After much procrastination we have finally got our finger out and recorded the debut episode of the Corehammer podcast, which I have dubbed Dungeonpunx. I had been wanting to try my hand at podcasting for a while but the opportunity to get the rest of the OG Corehammer mournival around the table on the regular was proving to be an impossible feat. Despite my best efforts, conflicting schedules, geographical hinderance and a generous serving of good old fashioned apathy amongst our ranks put the clappers on my plan for full media dominance. I sulkily resigned my podasting ambitions to the steadily increasing mountain of ‘that could have been cool’ ideas.
Regular readers may recall my crisis of faith a few months back HERE Increasing pressures from work and university as well as recently volunteering a couple of Saturdays a month to work with autistic kids have led to a gradual withdrawal from regular posting and editing here, as well as a re-evaluation of what I really want out of the hobby. And whilst my 13th Company have not graced a battlefield since last years Corehammer Christmas party, I HAVE been playing D&D 5th Edition on the regular for just over a year and absolutely loving it.
A change in personal responsibilities meant that I recently had to take a hiatus from my usual Wednesday night D&D sessions. In anticipation of this I set up a regular Sunday afternoon session with a group of close friends that were keen to give D&D a try but had very little experience of actual RPG’s. Being the only member of the group familiar with 5th Ed D&D I grudgingly found myself sitting in the DM’s chair and after a few clumsy sessions we have found our feet and really got stuck into it. The natural rapport that already existed between Boardy, Max, Ager, Tom, Connor and I translated well into creating a comfortable and entertaining gaming dynamic. It soon occurred to me that this gang of cocky dungeoneers could perhaps serve a dual purpose and so I revived the idea of starting a podcast with the rest of the crew as my conspirators & co-hosts and lo, Dungeonpunx was born.
You do realise, don’t you, that goth came from punk? If you were transported back to 1984 you wouldn’t recognise the goths. And they’d laugh at you. Particularly if you told them how everyone would revere the Sisters as the One True Goth Band.
– The Box of Delights
This isn’t an origin story. This isn’t the first record I ever bought (it’s actually a couple of years older than I am, for one thing), not is it the first thing I ever heard by Leeds’ finest export. This is not the “I heard this for the first time and it totally blew my mind” post. This is the “I heard this for the first time and it made up my mind” post.
After an eight year hiatus I recently decided to actively start collecting comic books again. Though I still have a significant chunk of my original collection tucked away upstairs, I had sold my collection of X-Men related books and figures about 15 years ago to fund purchase of a bed because I was sick of sleeping on the floor like a tramp. Soft, I know. Anyhow I was back in Margate over the summer with some time to kill and ended up, as I often do, in a comic book store. Rummaging through the long boxes has always been a type of therapy for me, so I hit the X-Men back issues with a vengeance, determined to start filling the gaps in my reborn collection. That’s when I saw it again. X-Force Issue 1. In polybag. With trading card. Not a rare book by any stretch, but one that stirred up some very strange feelings….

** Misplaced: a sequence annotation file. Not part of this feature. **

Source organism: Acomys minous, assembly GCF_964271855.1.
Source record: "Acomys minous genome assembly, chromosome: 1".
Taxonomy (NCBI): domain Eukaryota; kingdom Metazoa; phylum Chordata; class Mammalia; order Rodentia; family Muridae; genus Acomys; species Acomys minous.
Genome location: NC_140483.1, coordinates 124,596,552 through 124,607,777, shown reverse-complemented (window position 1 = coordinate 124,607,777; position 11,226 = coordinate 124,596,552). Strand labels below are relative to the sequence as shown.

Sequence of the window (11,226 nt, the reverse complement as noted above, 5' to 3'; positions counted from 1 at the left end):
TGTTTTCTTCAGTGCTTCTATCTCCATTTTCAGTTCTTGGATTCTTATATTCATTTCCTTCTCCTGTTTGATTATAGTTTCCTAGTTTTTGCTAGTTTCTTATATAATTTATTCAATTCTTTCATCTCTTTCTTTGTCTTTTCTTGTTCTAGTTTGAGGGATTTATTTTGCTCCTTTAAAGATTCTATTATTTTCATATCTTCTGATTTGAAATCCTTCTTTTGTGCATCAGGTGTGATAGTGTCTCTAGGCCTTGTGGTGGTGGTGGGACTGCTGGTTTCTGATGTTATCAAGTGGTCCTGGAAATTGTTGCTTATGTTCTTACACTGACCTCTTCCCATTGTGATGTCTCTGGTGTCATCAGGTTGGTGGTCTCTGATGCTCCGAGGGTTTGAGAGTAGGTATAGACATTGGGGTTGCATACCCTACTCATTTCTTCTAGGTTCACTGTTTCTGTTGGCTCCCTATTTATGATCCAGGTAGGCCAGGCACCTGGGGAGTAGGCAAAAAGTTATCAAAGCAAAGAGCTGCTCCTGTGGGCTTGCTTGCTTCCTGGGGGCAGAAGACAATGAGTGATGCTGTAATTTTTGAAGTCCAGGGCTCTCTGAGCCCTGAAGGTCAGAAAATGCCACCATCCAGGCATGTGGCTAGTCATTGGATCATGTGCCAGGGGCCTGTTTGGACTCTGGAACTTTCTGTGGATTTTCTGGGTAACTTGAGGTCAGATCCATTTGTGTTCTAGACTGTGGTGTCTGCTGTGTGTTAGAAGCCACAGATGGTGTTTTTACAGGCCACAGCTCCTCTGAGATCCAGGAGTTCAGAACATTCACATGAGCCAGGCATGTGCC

A decaying orbit around Neptune isn’t somewhere you’d want to find yourself with an emotionally unstable physicist in tow.
I’m 17 years old, I’ve just paid to go and see a film that looked for all the world like a cross between Predator and Aliens on a space ship, with a banging soundtrack by the Prodigy. Laurence Fishburne stars, and I’m wandering into the now defunct Arena 7 Cinema at the NYNEX Arena with a pep in my step and an excited smile on my face.
Nothing had prepared me for what I was about to experience.
“The land itself was a desolation, lifeless, without movement, so lone and cold that the spirit of it was not even that of sadness. There was a hint in it of laughter, but of a laughter more terrible than any sadness—a laughter that was mirthless as the smile of the Sphinx, a laughter cold as the frost and partaking of the grimness of infallibility. It was the masterful and incommunicable wisdom of eternity laughing at the futility of life and the effort of life. It was the Wild, the savage, frozen-hearted Northland Wild”
Regular readers of this here website will have no doubt noticed that in recent weeks I have been talking A LOT about Fighting Fantasy books. If that has been boring for you, tough luck, because here comes a bunch more. In the anticipation building up to the first ever Fighting Fantasy Fest held in London earlier this month, I got a bit carried away and kind of assumed that EVERYONE reading this blog would at least have an awareness of them, if not share the same love that I have for them. How wrong I was!
I posted a few pictures on Instagram of FF artwork and one of our younger followers quizzed me on just what the hell they were. Similarly, whilst sat in the pub after our Wednesday night D&D session, one of the guys in our group confessed to not knowing what on earth I was talking about when I was filling them in about my little trip to Ealing.
I reluctantly had to acquiese that despite the best efforts of the likes of Jonathan Green and the BBC, there’s still a lot of people out there who have no comprehension of the simple joy of Fighting Fantasy. So guys, let’s talk shall we? Continue reading